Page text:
Even when I was a lot younger, I often scoffed at the proliferation of research agencies that claimed to have developed a cutting edge new methodology. Maybe it’s my dual background as both marketer and marketing researcher that cast a skeptical eye towards these new product assertions as merely puffery. When I began to build my own firm, one of the strategic foundations was that we would be client focused rather than product focused. Some of that can be traced to my desire to take a customized and consultative approach around vertical industries that remains a tenet of our firm, today. But I’d maintain that this was also grounded in a fundamental belief that I still subscribe to. That belief is that no matter the methodology, good quality marketing research continues to hinge most on one’s ability to ask the right things to the right people in the right way.
And therein lies my belief that the traditional live focus group continues to be a critical and unique tool in the marketing researcher’s methodological bag of tricks. It wasn’t long ago, that Judy Langer, one of the pioneers of the modern focus group, and I conducted research on research among client side research buyers that came to a similar conclusion. Today, as we are confronted with an abundance of behavioral data, tools that allow us to listen to and synthesize digital conversations, and streaming media platforms that can create virtual focus groups, some would argue that the traditional focus group is again headed towards extinction. To the contrary, I’d maintain that they hold an even more important place in this environment than ever before.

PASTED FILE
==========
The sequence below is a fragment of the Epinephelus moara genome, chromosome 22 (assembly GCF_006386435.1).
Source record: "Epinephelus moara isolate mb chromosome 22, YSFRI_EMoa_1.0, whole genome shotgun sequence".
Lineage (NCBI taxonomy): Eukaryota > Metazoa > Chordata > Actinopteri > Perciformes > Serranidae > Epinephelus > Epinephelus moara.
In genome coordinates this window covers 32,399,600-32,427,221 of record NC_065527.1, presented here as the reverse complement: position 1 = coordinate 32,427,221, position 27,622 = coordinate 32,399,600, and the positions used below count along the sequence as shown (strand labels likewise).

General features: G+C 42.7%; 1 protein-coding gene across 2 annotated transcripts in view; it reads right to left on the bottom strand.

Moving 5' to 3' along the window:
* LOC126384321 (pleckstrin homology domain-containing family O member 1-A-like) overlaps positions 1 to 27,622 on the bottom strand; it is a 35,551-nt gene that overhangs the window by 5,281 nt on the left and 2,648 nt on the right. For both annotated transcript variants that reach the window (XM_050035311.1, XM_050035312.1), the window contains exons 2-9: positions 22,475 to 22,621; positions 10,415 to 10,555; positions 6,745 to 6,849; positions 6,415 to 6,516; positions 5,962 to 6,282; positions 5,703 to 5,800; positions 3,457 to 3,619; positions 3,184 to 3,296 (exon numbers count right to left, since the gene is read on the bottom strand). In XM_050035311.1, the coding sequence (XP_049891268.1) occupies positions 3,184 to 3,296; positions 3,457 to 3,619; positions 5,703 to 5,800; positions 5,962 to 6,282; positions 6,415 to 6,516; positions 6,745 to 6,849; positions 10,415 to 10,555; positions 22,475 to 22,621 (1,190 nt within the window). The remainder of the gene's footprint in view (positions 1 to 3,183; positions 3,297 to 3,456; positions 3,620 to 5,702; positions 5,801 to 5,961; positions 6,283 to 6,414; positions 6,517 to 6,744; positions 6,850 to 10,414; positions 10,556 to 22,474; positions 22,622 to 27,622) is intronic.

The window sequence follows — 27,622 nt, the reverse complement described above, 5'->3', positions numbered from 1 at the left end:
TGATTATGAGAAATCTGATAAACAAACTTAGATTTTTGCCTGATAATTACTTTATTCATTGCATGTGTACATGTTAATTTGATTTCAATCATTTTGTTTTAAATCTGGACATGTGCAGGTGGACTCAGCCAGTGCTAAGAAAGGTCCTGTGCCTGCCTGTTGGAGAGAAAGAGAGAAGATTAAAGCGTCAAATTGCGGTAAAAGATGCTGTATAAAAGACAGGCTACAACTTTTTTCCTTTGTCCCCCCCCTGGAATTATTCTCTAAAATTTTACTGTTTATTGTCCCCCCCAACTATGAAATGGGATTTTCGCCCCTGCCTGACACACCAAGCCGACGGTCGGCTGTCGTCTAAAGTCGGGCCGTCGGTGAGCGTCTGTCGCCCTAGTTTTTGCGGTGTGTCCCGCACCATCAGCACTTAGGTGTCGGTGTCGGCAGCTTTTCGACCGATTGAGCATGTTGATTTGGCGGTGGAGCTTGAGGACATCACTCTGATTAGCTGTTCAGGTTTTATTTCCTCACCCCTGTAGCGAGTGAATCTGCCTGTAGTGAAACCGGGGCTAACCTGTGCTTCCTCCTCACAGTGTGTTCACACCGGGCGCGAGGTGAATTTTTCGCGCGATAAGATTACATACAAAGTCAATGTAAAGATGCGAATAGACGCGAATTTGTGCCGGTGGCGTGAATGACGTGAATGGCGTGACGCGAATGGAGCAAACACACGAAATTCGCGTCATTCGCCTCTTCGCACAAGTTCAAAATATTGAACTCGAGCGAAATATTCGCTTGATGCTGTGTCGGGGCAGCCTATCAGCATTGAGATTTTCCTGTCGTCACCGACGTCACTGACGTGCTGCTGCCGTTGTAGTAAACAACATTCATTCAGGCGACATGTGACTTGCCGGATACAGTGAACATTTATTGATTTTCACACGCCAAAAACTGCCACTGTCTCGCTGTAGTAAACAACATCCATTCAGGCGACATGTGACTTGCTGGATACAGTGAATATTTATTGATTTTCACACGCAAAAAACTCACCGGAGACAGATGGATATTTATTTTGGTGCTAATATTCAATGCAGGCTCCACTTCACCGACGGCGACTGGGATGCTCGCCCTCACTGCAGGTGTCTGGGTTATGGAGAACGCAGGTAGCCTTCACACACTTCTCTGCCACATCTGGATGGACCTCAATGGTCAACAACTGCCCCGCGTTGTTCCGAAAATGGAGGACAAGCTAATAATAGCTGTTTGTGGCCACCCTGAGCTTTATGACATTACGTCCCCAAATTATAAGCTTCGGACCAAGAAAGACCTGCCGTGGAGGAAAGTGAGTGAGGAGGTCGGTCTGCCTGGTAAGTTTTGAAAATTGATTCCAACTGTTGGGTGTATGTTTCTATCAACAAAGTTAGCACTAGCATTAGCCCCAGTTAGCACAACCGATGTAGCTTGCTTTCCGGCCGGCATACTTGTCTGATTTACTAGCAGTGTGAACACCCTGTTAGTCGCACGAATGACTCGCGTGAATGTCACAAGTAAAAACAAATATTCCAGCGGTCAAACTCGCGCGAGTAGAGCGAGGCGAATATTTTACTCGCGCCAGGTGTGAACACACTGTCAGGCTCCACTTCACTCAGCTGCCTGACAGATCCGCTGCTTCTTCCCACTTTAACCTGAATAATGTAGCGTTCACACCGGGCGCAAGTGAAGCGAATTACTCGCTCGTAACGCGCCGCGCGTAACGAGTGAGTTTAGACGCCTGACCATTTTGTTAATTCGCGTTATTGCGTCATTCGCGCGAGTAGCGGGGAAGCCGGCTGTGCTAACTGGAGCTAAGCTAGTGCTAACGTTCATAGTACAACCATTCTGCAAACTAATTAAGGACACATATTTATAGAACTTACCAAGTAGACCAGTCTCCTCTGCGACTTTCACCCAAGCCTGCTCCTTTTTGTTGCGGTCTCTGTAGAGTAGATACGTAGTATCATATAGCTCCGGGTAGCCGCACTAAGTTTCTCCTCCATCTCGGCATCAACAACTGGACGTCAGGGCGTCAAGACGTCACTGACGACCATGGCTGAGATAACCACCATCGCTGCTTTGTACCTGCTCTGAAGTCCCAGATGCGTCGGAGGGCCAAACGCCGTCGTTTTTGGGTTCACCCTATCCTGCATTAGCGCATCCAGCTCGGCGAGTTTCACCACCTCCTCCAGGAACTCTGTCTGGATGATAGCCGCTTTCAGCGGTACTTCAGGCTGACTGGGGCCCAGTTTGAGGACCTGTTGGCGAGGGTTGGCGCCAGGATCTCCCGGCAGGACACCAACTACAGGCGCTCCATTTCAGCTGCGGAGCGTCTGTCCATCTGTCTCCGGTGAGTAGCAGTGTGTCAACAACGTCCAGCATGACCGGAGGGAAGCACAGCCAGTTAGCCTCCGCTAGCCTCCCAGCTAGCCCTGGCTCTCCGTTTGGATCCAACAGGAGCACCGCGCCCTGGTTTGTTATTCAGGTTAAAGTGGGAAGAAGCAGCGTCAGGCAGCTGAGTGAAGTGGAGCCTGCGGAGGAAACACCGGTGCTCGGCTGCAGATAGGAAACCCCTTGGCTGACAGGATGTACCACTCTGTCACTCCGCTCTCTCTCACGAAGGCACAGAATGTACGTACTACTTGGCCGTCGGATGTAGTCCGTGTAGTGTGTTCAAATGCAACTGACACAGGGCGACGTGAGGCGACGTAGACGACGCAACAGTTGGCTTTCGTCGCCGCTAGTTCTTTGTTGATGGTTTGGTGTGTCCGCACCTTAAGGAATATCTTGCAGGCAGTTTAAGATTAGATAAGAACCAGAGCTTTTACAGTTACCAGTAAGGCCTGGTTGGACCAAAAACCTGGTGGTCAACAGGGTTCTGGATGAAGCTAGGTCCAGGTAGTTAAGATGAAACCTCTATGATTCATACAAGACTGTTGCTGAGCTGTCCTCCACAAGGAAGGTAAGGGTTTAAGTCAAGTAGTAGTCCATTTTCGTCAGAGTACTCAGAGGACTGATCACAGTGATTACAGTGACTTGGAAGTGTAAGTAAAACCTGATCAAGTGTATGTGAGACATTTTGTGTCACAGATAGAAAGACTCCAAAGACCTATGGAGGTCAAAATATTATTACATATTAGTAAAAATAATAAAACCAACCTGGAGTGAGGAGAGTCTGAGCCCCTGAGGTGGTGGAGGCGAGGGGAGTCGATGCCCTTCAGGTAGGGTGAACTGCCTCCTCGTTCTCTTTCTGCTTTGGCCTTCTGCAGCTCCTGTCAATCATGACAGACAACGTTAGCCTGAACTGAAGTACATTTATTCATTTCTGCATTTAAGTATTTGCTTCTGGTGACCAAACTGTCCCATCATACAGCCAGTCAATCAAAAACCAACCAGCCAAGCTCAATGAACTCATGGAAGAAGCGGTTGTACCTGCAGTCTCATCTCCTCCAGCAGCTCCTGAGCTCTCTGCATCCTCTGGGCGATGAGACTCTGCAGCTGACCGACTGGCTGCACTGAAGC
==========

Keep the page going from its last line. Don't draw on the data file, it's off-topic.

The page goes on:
To start, I hold such a perspective, because the traditional live focus group gives us the clearest window to the “why” often left unanswered by survey research and some of the behavioral and conversational analytic tools that are now at our disposal. Just as the internet hasn’t eliminated the need for brick and mortar stores, nor has it doomed the trade show industry or in-person meetings, a live focus group provides better opportunity to assess body language, and to build the important face-to-face connection between moderator and respondent that is impossible to replicate despite how clear our streaming video solutions have become. Opportunity to view interaction between respondents, particularly during brief moderator trips to the back room, are an invaluable and standard component in my discussion guides. And the back room in its own right, is impossible to replicate in a virtual environment. At a minimum, one of the key value adds of live focus groups is, as the name implies, it allows all to focus. The respondents are truly who we think they are (with a good screener and rescreener). They aren’t multi-tasking or otherwise distracted as they might be in a virtual environment. And most significantly in a business climate that demands us all to be attention deficit time jugglers, there is nothing that I’ve found to bring greater insight into a client’s business than the post group debrief..often over a beverage of choice, with mobile devices tucked away. On the road, in many a city, these informal gatherings continue to shed great light on a client’s unique challenges and hot buttons that are invaluable to researchers in producing reports that go beyond the data dump that is too prevalent in many deliverables. To take pause to get to know each other is a rare and valuable commodity that enables the best researchers to ascend to that consultative role that truly adds value to any project.
Long live the live focus group!
Jon Last is President of Sports and Leisure Research Group, a full service marketing research consultancy serving the sports, travel and media sectors with consultative custom research. Learn more at www.sportsandleisureresearch.com @Jon_Last